AMRs (Autonomous Mobile Robots), smart signages, barcode scanning devices, surveillance systems, industrial handhelds, etc., are changing how businesses operate and connect with people. And embedded vision cameras play a vital role in enabling these devices to ‘see’ their surroundings. Cameras help identify, observe, and analyze objects in a target scene while generating valuable video and image data. Such video streaming applications must be equipped with high bandwidth and high image quality camera modules that can be easily integrated with the remaining components of the embedded device.
Among the various camera types used in embedded vision, UVC-compliant USB cameras have emerged strongly as the right choice for many applications owing to their bandwidth, reliability, and ease of integration. They power embedded vision devices such as biometric & access control systems, document scanners, airport kiosks & digital signages, skin scanners, telepresence robots, and more.
In today’s blog, let’s learn what a USB UVC camera is, how it works, and the key differences between USB3 cameras and USB2 cameras. We will also do a quick comparison of the USB 3.0 interface with MIPI and GMSL interfaces.
What is a UVC camera?
UVC cameras (USB video class) are USB-powered devices that incorporate a standard video streaming functionality – connecting seamlessly with the host machines. There are standard and class-specific descriptors – data structures used to describe a USB device’s capability. The latest version of the USB video class specification is UVC 1.5. The ensemble of all the class-specific video control (VC) unit/terminal descriptors fully describes the video function to the host.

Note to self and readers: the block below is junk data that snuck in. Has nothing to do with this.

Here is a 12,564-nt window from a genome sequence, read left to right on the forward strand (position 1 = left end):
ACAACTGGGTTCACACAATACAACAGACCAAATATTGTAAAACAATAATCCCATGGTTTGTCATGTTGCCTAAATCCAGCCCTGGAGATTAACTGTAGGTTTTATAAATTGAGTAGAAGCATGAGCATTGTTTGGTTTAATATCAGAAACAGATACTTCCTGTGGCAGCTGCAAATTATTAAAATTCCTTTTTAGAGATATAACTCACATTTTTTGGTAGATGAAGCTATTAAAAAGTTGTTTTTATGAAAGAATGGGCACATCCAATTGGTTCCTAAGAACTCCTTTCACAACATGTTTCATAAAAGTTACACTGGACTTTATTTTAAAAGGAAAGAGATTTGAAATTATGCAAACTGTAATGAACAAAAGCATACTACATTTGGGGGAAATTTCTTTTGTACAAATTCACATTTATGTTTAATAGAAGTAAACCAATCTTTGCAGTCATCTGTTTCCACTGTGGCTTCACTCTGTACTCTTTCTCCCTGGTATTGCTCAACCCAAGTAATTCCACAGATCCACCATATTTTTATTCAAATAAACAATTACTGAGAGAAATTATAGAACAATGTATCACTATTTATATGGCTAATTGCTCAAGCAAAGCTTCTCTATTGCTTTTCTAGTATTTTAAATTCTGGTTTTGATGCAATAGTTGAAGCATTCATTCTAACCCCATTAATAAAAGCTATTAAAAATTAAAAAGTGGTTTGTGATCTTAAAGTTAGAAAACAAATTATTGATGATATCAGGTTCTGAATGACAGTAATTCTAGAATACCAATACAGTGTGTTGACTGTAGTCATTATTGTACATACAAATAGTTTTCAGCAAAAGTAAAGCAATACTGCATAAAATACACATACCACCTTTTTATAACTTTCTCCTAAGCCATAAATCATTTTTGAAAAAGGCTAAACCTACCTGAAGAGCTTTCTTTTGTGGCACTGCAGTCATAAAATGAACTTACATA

The block diagram of the USB video class application is shown below:
Figure 1: Block diagram of USB video class application
Major benefits of UVC cameras
There is no surprise why USB UVC cameras are one of the most popular types of cameras used in embedded vision applications. Given below are some of the advantages of using a UVC camera in your embedded vision device:
- Supports multiple video formats such as YUV, MJPEG, MPEG-2 TS, H.264, DV, and more.
- Works automatically with the system-supplied driver – eliminating the need for an external driver.
- Leverages an inbuilt generic class driver to control the video function.
- Ensures greater flexibility to support multiple video resolutions, formats, and frame rates – thereby influencing the bandwidth negotiation between the device and the host.
Maximum theoretical bandwidth of USB cameras
With embedded vision applications becoming more demanding in terms of resolution and frame rate, USB cameras had to evolve over time to cater to higher performance requirements. Owing to this, they grew in bandwidth every time there was a new version available. The below table illustrates the evolution of USB in terms of their versions and corresponding bandwidths:
|USB 1.0||1.5 Mbps Low Speed|
|12 Mbps Full Speed|
|USB 2.0||480 Mbps High Speed|
|USB 3.0||5 Gbps SuperSpeed|
|USB 3.1||10 Gbps SuperSpeed+|
|USB 3.2||20 Gbps SuperSpeed+|
|USB 4||40 Gbps|
Table 1: Maximum theoretical bandwidth of USB across generations
Updated naming convention of various USB releases
As the USB interface evolved, there have been changes in the naming convention as well with multiple releases. PFB the details of the same: